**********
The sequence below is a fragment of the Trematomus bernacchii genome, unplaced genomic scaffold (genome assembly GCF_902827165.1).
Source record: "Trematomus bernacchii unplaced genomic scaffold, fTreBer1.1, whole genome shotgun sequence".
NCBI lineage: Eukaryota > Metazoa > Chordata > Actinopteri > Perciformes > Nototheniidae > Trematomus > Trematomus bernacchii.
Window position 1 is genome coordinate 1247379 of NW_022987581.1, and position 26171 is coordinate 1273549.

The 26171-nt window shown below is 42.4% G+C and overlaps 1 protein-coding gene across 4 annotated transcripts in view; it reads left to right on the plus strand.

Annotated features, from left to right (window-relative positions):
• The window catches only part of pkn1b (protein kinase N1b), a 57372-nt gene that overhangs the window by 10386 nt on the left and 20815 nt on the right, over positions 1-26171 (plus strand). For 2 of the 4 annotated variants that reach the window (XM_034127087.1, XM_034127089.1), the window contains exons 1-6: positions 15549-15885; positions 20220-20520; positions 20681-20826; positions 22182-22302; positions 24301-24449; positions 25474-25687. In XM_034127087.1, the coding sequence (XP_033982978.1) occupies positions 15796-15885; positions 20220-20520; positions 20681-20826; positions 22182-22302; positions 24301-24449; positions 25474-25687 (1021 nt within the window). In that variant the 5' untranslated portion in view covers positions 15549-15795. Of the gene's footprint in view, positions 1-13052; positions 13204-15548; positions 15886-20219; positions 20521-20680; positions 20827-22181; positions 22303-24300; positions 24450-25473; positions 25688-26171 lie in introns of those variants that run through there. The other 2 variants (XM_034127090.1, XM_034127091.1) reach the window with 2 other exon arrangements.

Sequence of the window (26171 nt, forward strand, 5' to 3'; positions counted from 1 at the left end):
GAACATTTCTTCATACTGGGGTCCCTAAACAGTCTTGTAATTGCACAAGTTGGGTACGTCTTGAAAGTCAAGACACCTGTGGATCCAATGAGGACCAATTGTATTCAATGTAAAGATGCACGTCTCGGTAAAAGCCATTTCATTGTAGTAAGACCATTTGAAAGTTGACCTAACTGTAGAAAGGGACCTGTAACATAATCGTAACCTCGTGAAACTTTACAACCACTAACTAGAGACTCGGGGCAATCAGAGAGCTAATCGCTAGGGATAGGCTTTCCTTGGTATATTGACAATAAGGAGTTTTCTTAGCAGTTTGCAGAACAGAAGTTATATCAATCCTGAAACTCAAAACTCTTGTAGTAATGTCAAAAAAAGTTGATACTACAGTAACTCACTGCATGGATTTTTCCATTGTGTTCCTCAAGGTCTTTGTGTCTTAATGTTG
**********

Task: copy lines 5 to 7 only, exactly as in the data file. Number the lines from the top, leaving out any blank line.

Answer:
The 26171-nt window shown below is 42.4% G+C and overlaps 1 protein-coding gene across 4 annotated transcripts in view; it reads left to right on the plus strand.

Annotated features, from left to right (window-relative positions):
• The window catches only part of pkn1b (protein kinase N1b), a 57372-nt gene that overhangs the window by 10386 nt on the left and 20815 nt on the right, over positions 1-26171 (plus strand). For 2 of the 4 annotated variants that reach the window (XM_034127087.1, XM_034127089.1), the window contains exons 1-6: positions 15549-15885; positions 20220-20520; positions 20681-20826; positions 22182-22302; positions 24301-24449; positions 25474-25687. In XM_034127087.1, the coding sequence (XP_033982978.1) occupies positions 15796-15885; positions 20220-20520; positions 20681-20826; positions 22182-22302; positions 24301-24449; positions 25474-25687 (1021 nt within the window). In that variant the 5' untranslated portion in view covers positions 15549-15795. Of the gene's footprint in view, positions 1-13052; positions 13204-15548; positions 15886-20219; positions 20521-20680; positions 20827-22181; positions 22303-24300; positions 24450-25473; positions 25688-26171 lie in introns of those variants that run through there. The other 2 variants (XM_034127090.1, XM_034127091.1) reach the window with 2 other exon arrangements.